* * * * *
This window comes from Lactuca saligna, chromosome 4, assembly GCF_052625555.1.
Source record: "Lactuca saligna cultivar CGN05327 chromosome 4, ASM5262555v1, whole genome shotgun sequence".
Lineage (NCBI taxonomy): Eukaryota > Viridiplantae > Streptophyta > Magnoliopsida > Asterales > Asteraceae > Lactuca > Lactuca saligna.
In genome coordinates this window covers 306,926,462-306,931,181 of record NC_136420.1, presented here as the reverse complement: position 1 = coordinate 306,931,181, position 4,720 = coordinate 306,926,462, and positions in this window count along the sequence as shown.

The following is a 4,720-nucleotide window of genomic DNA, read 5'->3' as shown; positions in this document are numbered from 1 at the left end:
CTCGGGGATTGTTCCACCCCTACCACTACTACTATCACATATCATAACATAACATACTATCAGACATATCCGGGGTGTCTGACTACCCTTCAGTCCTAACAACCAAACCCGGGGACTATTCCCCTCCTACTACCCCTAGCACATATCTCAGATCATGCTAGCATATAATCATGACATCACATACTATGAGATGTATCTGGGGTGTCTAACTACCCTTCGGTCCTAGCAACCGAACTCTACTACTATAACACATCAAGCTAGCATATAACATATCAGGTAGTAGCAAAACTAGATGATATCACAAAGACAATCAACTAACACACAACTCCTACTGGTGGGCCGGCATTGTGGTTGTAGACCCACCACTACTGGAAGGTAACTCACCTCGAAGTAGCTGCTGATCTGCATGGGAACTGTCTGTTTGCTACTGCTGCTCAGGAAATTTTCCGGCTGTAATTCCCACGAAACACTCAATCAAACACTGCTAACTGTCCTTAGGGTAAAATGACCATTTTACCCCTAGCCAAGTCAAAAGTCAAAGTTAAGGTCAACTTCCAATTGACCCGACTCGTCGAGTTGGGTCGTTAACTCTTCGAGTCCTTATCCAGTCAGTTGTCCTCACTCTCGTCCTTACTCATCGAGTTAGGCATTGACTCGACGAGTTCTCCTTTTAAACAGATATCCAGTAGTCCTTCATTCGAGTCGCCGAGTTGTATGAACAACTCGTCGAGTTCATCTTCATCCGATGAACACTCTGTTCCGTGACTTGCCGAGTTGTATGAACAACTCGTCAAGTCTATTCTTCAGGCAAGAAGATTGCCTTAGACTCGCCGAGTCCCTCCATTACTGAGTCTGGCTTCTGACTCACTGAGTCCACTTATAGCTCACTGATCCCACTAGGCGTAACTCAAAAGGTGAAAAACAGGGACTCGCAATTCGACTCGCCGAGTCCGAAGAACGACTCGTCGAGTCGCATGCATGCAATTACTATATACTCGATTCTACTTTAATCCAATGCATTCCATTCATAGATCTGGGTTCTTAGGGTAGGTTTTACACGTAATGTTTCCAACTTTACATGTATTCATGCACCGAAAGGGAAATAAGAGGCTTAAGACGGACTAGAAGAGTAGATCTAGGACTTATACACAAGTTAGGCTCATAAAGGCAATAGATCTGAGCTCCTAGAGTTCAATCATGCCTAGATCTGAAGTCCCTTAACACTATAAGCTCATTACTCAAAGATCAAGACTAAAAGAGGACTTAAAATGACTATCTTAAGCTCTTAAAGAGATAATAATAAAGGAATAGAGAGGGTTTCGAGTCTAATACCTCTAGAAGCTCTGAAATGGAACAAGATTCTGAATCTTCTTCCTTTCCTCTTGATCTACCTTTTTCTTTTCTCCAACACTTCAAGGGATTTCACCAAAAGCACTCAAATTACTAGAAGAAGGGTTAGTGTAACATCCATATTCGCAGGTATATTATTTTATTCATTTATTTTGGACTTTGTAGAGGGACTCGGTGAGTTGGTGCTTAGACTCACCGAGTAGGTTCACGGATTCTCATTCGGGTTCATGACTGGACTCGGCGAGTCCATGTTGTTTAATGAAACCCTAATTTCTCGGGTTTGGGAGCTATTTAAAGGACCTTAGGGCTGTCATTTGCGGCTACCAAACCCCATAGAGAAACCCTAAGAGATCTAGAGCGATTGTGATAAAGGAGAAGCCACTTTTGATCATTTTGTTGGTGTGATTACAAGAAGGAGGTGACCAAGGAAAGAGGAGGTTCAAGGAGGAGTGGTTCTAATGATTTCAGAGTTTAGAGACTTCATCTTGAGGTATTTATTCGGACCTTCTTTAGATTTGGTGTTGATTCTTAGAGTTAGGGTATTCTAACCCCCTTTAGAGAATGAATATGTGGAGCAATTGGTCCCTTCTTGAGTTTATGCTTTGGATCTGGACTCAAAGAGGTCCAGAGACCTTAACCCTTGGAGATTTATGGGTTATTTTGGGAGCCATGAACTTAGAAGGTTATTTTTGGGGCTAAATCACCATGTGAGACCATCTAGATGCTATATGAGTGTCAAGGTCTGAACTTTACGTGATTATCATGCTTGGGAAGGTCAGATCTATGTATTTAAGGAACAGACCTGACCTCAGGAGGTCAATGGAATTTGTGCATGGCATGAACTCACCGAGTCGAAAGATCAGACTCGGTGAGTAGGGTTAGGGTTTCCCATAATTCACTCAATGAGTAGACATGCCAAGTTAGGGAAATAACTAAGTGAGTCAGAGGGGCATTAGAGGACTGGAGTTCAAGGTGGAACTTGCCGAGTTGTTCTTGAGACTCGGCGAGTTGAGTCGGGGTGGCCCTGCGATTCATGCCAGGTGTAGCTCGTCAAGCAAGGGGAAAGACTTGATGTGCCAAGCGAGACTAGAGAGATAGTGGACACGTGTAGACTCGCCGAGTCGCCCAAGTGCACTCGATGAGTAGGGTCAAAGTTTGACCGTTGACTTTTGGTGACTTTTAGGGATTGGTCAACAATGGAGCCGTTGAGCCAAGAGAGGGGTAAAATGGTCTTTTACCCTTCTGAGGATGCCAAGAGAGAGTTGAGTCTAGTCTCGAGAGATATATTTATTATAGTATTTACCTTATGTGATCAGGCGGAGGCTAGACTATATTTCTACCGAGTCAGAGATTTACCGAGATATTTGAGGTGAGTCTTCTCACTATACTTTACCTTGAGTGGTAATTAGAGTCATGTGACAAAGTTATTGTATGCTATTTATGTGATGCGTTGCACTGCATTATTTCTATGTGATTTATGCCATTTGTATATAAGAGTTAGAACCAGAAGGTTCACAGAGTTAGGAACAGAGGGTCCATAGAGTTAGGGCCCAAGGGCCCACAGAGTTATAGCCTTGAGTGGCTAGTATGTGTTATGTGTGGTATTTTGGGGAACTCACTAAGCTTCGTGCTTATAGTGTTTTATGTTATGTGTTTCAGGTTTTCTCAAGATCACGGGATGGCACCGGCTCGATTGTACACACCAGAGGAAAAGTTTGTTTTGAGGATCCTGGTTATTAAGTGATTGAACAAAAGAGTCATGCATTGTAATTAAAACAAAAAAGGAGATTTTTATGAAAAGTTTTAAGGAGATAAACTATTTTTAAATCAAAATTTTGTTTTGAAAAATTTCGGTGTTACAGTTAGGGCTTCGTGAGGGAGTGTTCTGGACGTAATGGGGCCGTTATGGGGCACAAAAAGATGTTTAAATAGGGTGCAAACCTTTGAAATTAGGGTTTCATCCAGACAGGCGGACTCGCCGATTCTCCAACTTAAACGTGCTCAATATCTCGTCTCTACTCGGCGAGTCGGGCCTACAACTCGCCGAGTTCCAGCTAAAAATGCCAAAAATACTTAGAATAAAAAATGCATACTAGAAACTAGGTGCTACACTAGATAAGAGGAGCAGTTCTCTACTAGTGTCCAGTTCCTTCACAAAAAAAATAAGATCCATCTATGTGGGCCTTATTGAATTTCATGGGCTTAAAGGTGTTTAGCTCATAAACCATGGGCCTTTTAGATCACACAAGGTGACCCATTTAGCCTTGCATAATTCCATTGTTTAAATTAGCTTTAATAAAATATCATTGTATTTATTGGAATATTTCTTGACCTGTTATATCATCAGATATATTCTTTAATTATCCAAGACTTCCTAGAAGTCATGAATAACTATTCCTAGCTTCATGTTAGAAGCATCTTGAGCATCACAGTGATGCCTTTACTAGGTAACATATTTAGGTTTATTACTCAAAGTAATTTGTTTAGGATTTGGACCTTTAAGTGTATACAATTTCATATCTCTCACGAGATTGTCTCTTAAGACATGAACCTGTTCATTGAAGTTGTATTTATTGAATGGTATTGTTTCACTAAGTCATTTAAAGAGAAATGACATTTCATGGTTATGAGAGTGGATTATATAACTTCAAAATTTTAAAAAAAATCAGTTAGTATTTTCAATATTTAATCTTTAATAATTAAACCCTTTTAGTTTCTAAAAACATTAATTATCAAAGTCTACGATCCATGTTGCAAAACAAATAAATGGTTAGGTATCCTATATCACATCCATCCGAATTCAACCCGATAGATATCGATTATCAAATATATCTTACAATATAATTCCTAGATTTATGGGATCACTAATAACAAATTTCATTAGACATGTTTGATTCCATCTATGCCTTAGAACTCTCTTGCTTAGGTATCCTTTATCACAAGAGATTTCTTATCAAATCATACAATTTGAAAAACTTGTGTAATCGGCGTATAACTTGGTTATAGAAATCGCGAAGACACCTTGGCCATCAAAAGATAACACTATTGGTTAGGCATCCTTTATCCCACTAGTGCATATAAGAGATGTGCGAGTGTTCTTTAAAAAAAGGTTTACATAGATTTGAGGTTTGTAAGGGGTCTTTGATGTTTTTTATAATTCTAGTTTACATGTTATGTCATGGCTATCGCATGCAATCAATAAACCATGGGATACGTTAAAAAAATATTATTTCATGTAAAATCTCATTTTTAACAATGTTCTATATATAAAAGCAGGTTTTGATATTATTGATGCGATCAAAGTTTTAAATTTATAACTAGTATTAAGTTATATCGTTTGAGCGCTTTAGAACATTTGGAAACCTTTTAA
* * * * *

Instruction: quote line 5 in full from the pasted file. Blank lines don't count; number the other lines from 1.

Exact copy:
The following is a 4,720-nucleotide window of genomic DNA, read 5'->3' as shown; positions in this document are numbered from 1 at the left end: